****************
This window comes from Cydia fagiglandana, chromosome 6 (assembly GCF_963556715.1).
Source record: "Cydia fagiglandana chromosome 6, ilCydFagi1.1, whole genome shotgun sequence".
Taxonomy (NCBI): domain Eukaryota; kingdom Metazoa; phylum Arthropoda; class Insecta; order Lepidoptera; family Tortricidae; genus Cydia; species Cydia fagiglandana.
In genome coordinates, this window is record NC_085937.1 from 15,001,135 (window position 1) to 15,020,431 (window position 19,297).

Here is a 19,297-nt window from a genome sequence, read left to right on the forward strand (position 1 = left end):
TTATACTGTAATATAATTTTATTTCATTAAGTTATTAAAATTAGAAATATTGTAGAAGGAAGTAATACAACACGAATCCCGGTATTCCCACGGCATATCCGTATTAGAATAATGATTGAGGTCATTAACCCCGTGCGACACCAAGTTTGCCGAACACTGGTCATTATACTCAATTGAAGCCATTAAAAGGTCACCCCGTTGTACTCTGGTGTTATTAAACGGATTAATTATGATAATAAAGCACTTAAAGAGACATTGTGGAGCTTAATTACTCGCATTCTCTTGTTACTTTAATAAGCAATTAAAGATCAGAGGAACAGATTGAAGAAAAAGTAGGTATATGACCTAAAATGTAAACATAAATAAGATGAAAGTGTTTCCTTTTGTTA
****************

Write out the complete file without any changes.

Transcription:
This window comes from Cydia fagiglandana, chromosome 6 (assembly GCF_963556715.1).
Source record: "Cydia fagiglandana chromosome 6, ilCydFagi1.1, whole genome shotgun sequence".
Taxonomy (NCBI): domain Eukaryota; kingdom Metazoa; phylum Arthropoda; class Insecta; order Lepidoptera; family Tortricidae; genus Cydia; species Cydia fagiglandana.
In genome coordinates, this window is record NC_085937.1 from 15,001,135 (window position 1) to 15,020,431 (window position 19,297).

Here is a 19,297-nt window from a genome sequence, read left to right on the forward strand (position 1 = left end):
TTATACTGTAATATAATTTTATTTCATTAAGTTATTAAAATTAGAAATATTGTAGAAGGAAGTAATACAACACGAATCCCGGTATTCCCACGGCATATCCGTATTAGAATAATGATTGAGGTCATTAACCCCGTGCGACACCAAGTTTGCCGAACACTGGTCATTATACTCAATTGAAGCCATTAAAAGGTCACCCCGTTGTACTCTGGTGTTATTAAACGGATTAATTATGATAATAAAGCACTTAAAGAGACATTGTGGAGCTTAATTACTCGCATTCTCTTGTTACTTTAATAAGCAATTAAAGATCAGAGGAACAGATTGAAGAAAAAGTAGGTATATGACCTAAAATGTAAACATAAATAAGATGAAAGTGTTTCCTTTTGTTA